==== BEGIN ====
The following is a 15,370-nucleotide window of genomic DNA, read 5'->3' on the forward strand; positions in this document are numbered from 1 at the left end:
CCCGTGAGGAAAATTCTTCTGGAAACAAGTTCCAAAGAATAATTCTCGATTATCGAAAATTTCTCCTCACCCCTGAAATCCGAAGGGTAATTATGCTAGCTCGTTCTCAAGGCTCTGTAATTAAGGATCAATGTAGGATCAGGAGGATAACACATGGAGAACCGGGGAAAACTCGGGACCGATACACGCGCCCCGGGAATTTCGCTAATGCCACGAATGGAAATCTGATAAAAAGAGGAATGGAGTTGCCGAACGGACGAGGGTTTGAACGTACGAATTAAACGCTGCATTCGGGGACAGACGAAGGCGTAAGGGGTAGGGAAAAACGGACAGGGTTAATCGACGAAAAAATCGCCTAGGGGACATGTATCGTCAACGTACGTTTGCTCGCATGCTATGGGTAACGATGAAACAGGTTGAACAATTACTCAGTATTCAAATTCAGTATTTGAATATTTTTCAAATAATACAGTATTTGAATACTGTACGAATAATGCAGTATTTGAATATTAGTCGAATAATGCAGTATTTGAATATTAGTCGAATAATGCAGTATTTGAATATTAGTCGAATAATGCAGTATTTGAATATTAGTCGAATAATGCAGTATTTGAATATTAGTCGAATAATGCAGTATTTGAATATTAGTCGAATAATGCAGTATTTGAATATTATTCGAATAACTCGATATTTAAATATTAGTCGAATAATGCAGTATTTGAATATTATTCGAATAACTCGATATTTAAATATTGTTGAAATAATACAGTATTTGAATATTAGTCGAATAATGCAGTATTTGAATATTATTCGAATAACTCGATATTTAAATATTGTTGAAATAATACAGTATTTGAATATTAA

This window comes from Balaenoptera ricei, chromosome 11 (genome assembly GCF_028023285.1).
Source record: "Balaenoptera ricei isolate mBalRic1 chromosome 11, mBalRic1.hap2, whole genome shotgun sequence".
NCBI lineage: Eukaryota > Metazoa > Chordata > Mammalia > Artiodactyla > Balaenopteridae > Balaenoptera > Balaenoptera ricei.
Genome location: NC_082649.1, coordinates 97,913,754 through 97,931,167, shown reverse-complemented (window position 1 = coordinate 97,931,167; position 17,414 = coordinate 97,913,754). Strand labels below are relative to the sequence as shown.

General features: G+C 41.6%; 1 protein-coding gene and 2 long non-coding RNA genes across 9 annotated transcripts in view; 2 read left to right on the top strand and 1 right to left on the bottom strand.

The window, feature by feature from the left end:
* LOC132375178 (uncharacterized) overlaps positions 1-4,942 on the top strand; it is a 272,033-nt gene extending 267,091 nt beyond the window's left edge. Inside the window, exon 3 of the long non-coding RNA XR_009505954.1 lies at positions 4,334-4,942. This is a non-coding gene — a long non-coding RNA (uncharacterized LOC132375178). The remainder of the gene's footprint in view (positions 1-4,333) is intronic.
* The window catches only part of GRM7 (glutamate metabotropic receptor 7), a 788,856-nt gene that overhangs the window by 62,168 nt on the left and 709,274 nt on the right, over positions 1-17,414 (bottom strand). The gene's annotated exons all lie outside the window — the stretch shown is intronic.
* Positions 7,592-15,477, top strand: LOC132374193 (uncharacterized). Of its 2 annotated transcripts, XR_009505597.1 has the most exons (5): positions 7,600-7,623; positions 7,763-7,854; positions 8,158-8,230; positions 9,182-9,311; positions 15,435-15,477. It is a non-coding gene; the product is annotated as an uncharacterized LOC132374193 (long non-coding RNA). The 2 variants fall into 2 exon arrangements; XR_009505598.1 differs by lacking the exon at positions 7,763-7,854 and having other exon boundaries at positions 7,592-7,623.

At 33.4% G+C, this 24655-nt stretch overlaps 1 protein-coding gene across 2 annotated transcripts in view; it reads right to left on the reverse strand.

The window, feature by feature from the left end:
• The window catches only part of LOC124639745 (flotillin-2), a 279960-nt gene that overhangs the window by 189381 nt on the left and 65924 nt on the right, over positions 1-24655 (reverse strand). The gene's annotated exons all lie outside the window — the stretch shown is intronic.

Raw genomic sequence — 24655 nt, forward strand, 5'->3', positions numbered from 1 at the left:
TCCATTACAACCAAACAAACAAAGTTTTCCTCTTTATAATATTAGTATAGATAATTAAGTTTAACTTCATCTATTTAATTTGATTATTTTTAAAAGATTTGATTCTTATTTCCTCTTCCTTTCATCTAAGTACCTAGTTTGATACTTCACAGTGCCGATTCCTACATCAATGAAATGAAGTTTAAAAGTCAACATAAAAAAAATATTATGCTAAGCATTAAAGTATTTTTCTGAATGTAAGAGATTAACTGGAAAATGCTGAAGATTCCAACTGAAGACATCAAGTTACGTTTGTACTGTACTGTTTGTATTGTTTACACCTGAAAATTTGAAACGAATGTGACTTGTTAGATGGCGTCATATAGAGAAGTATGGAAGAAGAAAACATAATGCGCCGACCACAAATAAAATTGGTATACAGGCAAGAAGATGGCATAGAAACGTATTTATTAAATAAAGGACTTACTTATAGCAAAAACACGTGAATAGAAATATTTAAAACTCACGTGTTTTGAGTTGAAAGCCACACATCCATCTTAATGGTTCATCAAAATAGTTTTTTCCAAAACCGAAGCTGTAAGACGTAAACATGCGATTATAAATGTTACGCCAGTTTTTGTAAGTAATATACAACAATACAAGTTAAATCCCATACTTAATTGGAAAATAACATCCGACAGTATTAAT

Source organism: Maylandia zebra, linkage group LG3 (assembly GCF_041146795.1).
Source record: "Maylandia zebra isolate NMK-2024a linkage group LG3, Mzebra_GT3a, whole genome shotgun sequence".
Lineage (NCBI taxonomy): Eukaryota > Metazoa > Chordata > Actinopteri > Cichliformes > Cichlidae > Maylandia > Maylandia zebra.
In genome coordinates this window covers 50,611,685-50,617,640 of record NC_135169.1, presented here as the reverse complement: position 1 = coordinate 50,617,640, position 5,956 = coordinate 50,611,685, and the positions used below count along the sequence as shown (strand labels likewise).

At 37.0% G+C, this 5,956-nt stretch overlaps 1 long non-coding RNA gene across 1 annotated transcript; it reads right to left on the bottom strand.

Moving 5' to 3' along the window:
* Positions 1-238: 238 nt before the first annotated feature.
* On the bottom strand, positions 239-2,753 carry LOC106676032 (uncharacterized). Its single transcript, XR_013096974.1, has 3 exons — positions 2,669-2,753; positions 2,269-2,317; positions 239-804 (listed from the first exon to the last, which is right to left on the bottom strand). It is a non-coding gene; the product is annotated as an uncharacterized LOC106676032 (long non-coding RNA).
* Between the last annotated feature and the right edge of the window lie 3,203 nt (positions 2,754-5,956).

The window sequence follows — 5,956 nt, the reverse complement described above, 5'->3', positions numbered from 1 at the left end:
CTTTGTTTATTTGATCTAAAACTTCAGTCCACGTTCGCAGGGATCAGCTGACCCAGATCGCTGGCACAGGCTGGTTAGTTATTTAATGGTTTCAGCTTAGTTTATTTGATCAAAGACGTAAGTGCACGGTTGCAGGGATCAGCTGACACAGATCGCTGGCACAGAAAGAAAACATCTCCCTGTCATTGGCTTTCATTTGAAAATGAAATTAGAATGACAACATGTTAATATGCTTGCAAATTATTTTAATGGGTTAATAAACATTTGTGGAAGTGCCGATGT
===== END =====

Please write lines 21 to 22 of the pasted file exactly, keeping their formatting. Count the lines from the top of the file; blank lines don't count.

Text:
At 37.0% G+C, this 5,956-nt stretch overlaps 1 long non-coding RNA gene across 1 annotated transcript; it reads right to left on the bottom strand.

Moving 5' to 3' along the window: